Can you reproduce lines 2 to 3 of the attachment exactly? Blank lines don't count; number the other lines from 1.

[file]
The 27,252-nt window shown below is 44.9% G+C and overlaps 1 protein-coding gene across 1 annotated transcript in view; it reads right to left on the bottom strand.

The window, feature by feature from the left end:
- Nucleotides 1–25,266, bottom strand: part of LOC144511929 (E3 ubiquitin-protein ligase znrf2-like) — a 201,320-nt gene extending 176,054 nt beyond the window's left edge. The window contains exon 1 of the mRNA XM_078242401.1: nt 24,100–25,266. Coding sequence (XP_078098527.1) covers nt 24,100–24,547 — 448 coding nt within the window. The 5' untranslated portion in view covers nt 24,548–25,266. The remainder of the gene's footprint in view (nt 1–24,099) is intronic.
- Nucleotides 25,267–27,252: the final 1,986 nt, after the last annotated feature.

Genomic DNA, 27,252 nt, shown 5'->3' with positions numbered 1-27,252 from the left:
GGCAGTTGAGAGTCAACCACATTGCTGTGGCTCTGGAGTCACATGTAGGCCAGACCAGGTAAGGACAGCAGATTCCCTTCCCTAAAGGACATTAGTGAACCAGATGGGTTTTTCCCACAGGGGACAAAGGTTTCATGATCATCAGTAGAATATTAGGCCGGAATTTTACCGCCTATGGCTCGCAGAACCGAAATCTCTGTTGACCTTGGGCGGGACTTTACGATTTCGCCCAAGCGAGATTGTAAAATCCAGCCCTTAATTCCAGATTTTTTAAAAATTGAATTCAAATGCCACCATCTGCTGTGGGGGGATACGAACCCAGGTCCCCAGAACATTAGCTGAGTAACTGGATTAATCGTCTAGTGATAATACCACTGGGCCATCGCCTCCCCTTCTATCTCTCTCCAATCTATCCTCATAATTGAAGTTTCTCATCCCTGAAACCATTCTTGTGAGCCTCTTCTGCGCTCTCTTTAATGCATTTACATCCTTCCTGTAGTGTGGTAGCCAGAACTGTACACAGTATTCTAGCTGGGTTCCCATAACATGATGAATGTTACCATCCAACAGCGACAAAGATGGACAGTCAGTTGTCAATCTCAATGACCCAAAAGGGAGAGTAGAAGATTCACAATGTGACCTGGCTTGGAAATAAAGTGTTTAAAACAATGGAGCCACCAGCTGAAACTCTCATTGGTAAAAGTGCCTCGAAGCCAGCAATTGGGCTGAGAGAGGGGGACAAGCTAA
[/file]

The window, feature by feature from the left end:
- Nucleotides 1–25,266, bottom strand: part of LOC144511929 (E3 ubiquitin-protein ligase znrf2-like) — a 201,320-nt gene extending 176,054 nt beyond the window's left edge. The window contains exon 1 of the mRNA XM_078242401.1: nt 24,100–25,266. Coding sequence (XP_078098527.1) covers nt 24,100–24,547 — 448 coding nt within the window. The 5' untranslated portion in view covers nt 24,548–25,266. The remainder of the gene's footprint in view (nt 1–24,099) is intronic.